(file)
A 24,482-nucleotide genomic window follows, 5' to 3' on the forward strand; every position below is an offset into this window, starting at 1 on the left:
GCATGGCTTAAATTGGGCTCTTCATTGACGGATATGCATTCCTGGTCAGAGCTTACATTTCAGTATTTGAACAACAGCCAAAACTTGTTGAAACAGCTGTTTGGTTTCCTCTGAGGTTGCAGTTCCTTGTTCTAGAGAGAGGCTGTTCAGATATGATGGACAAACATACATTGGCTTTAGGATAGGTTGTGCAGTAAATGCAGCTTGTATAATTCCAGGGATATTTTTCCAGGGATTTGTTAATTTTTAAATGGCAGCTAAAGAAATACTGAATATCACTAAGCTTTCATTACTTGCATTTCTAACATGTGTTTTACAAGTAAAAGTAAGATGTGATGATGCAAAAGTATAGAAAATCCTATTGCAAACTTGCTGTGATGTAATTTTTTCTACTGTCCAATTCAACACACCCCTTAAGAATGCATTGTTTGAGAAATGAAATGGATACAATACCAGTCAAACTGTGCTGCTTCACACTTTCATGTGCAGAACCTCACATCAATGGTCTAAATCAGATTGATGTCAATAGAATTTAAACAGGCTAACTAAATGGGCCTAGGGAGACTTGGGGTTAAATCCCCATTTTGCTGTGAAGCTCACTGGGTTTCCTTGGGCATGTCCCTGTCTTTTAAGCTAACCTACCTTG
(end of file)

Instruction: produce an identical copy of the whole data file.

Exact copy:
A 24,482-nucleotide genomic window follows, 5' to 3' on the forward strand; every position below is an offset into this window, starting at 1 on the left:
GCATGGCTTAAATTGGGCTCTTCATTGACGGATATGCATTCCTGGTCAGAGCTTACATTTCAGTATTTGAACAACAGCCAAAACTTGTTGAAACAGCTGTTTGGTTTCCTCTGAGGTTGCAGTTCCTTGTTCTAGAGAGAGGCTGTTCAGATATGATGGACAAACATACATTGGCTTTAGGATAGGTTGTGCAGTAAATGCAGCTTGTATAATTCCAGGGATATTTTTCCAGGGATTTGTTAATTTTTAAATGGCAGCTAAAGAAATACTGAATATCACTAAGCTTTCATTACTTGCATTTCTAACATGTGTTTTACAAGTAAAAGTAAGATGTGATGATGCAAAAGTATAGAAAATCCTATTGCAAACTTGCTGTGATGTAATTTTTTCTACTGTCCAATTCAACACACCCCTTAAGAATGCATTGTTTGAGAAATGAAATGGATACAATACCAGTCAAACTGTGCTGCTTCACACTTTCATGTGCAGAACCTCACATCAATGGTCTAAATCAGATTGATGTCAATAGAATTTAAACAGGCTAACTAAATGGGCCTAGGGAGACTTGGGGTTAAATCCCCATTTTGCTGTGAAGCTCACTGGGTTTCCTTGGGCATGTCCCTGTCTTTTAAGCTAACCTACCTTG